Volt-Watt Control of Low Voltage Power Networks in the Presence of High PV
Distributed Energy Resources (DER)
like solar Photovoltaics (PV) continue to
make inroads into low and medium voltage networks because of increasing green
energy demand and favorable government policies. In the US, higher PV penetration is planned as
utility asset 1 which requires large capital investment and continuing
operating expense. Advanced smart inverter capabilities e.g. volt-var control, volt-watt
control, and fixed power factor (PF) control by the utility company have all facilitated
high penetration from DERs into the distribution feeders. However, high power
injection from these DERs can present a challenge for the Distribution Management System (DMS) causing
power quality and reliability issues. For instance, PV sources connected far
from the substation experience higher voltage problems which can cause serious
system damage 2-3. Therefore, voltage control is one of the fundamental
issues that need to be resolved to get
maximum benefit from high PV penetration. Advanced control functions such as volt-watt
and volt-var controls have been stated in California Rule 21 to mitigate the
problem 4. However, there is still no standard selection criteria available for
choosing the control parameters to curtail/increase active and reactive PV power
injection while maintaining fairness to all PV owners in terms of revenue
ANSI C84.1-2011 suggests that
voltages must be maintained in the range of 0.95 ~ 1.05 pu throughout the network. During high PV penetration and low
loading periods, reverse power flow can cause overvoltage problems in the low
voltage (LV) feeders. To address the overvoltage issues, LV transformer tap
settings, voltage regulator operations 5, reactive power absorption by PV
inverter 6-7, use of battery energy storage 8, and active power curtailment
2, 5 have been proposed in the literature. This paper proposes a unique
active power curtailment scheme using volt-watt control while maintaining fairness
to all roof-top PV owners or prosumers. A
distributed voltage control scheme is proposed which does not require a costly
central communication infrastructure. Instead, it uses the concept of
micromanagement of each smart PV inverter with minimal information exchange
from the nearby inverter units only.
A simple radial feeder connected
with a DG is shown in Fig. 1, where
is the line impedance,
the PCC and substation voltages, respectively and ? is the phase angle between
BHC1 Fig. 1: Single line diagram of a simple radial distribution
the two buses. If
are the net active and
reactive powers injected at the PCC, then power flow from the PCC can be
calculated using the following equations –
In low voltage distribution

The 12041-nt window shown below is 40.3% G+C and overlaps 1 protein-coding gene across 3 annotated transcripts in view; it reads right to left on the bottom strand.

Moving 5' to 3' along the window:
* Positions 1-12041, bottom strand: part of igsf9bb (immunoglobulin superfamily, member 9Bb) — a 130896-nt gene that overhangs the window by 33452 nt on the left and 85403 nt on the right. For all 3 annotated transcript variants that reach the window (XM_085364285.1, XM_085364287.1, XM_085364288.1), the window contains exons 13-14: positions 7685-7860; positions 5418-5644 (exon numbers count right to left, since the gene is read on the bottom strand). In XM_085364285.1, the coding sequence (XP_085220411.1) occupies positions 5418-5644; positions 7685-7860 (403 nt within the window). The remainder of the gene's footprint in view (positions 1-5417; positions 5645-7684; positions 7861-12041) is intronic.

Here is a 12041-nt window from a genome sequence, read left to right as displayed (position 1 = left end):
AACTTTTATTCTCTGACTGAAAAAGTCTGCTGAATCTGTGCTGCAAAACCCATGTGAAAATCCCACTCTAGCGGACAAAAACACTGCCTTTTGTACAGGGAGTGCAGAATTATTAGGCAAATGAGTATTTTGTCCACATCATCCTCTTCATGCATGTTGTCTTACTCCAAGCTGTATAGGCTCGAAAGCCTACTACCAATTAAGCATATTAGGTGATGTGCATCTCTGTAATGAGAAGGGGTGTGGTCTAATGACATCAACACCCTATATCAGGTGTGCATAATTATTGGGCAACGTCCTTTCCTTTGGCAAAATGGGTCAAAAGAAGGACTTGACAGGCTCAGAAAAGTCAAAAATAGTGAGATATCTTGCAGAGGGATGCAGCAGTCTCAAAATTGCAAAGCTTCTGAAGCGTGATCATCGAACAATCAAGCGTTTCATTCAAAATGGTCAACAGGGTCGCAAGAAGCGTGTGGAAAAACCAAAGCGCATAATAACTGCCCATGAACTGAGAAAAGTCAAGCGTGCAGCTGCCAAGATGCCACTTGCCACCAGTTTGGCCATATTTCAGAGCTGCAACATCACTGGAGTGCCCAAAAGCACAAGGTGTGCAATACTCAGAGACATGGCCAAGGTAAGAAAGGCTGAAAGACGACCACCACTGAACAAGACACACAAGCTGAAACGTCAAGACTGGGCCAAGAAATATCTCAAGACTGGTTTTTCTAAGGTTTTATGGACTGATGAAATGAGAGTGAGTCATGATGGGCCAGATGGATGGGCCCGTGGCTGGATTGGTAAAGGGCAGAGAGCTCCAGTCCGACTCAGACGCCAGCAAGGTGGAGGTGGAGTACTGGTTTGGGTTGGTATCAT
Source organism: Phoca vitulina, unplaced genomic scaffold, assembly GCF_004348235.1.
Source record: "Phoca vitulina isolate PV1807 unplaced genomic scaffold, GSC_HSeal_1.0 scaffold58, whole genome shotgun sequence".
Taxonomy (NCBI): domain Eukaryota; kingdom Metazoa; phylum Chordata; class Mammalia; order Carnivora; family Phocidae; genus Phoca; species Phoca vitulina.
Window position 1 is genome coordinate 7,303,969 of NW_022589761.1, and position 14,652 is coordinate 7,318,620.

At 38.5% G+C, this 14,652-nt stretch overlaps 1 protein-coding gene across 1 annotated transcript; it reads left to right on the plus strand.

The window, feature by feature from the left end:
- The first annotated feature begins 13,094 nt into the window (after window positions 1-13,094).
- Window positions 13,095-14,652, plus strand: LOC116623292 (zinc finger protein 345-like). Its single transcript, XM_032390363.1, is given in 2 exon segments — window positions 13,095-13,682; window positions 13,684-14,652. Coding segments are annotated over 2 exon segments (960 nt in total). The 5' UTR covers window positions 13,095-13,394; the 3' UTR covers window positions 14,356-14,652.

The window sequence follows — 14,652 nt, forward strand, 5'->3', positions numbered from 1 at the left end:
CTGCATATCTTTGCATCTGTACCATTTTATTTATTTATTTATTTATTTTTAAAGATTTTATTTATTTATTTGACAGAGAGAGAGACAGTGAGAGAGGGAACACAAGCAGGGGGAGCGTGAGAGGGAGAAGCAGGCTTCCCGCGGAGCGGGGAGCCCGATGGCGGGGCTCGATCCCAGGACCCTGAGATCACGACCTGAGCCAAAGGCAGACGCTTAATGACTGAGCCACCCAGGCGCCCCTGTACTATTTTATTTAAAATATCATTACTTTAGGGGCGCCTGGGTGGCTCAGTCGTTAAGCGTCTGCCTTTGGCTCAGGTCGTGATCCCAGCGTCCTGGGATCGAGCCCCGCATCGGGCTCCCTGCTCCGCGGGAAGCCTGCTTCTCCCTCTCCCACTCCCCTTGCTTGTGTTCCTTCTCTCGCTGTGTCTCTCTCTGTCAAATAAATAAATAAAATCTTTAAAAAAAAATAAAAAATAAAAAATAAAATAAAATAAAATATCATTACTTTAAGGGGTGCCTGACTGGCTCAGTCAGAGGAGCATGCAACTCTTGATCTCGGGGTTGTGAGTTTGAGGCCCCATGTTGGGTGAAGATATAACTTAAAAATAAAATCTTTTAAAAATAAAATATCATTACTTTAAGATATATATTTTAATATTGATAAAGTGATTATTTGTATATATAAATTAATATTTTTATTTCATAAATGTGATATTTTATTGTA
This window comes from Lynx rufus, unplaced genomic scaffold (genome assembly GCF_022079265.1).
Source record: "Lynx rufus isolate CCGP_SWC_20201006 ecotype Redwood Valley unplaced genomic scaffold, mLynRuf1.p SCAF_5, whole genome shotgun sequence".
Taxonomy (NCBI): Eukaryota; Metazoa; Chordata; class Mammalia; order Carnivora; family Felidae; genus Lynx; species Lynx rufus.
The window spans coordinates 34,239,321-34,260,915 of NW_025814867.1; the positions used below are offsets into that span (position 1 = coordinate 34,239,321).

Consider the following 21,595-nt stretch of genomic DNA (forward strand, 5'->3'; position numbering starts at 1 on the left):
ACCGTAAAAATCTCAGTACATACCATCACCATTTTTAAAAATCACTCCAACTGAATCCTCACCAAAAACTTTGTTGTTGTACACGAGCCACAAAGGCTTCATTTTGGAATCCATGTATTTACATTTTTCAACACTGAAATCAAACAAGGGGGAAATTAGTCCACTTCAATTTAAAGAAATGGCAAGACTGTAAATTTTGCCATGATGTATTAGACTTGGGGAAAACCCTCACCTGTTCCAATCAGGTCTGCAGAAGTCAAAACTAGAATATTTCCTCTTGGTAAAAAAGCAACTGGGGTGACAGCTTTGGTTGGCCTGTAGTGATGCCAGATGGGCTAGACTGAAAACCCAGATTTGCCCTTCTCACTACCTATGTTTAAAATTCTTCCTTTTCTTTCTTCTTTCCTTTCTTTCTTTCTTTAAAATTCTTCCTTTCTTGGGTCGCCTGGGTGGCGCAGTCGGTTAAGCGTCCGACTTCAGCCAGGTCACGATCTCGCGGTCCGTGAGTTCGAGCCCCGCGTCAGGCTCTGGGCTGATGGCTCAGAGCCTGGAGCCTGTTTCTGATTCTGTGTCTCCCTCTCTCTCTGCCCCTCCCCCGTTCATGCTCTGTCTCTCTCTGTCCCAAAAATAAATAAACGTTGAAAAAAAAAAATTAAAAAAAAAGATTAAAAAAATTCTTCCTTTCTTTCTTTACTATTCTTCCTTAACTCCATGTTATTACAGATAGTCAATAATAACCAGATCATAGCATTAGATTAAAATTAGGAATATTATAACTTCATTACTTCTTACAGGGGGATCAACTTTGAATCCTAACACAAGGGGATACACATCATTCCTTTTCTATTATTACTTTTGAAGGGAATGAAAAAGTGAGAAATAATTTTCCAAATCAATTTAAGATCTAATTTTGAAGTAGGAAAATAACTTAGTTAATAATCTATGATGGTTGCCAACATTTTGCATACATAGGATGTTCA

networks, R/X ratio is generally high, so that the reactance of the network may
. Assuming the phase
small, the change in voltage due to power injection at certain times can be
formulated as eqn. (3) 9.
substantial amount of power injected by the DG can result in voltage rise/drop
throughout the network, especially in a weak distribution feeder where line
impedances are higher. This voltage variation also depends on some other
factors like DG size and location, load profile, capacitor bank size and
location, and additional voltage regulation methods applied in the network.
PV inverter is normally operated at unity power factor until the PCC voltage
reaches the maximum permissible value,
without violating any network constraints. For
the rooftop PV inverter units operating at unity power factor, (P(t) = P1(t),
Q(t)= 0) eqn. (3) can be reduced to eqn. (4).
increment of injected active power from this point must be compensated for by
reactive power absorption (-Q injection). If the bus voltage remains unaffected
then from eqn. (5)
the reactive power requirement at the corresponding bus can
be calculated to maintain the voltage at
for any further increment in the injected
active power (
). The reactive power requirement
can be formulated as-
From (6), as the R/X
ratio increases, a higher amount
of reactive power absorption is required to prevent overvoltage. This might require
higher inverter kVA rating as well as result in higher line losses in the feeder,
and lower power factors at the substation. So, reactive power absorption as a
means to allow higher active power injection is not an attractive option for overvoltage
mitigation. However, active power curtailment (APC) is more effective due to
the stronger relationship between voltage
and active power in LV systems.
The active power output of the PV inverter
can be a function of the PCC voltage which follows the volt-watt (V-W) profile
shown in Fig. 2.
is the maximum power generated by the PV array for a given solar irradiance,
is the slope factor
is the minimum permissible output which is dependent on the
load connected. The inverter output follows maximum power point tracking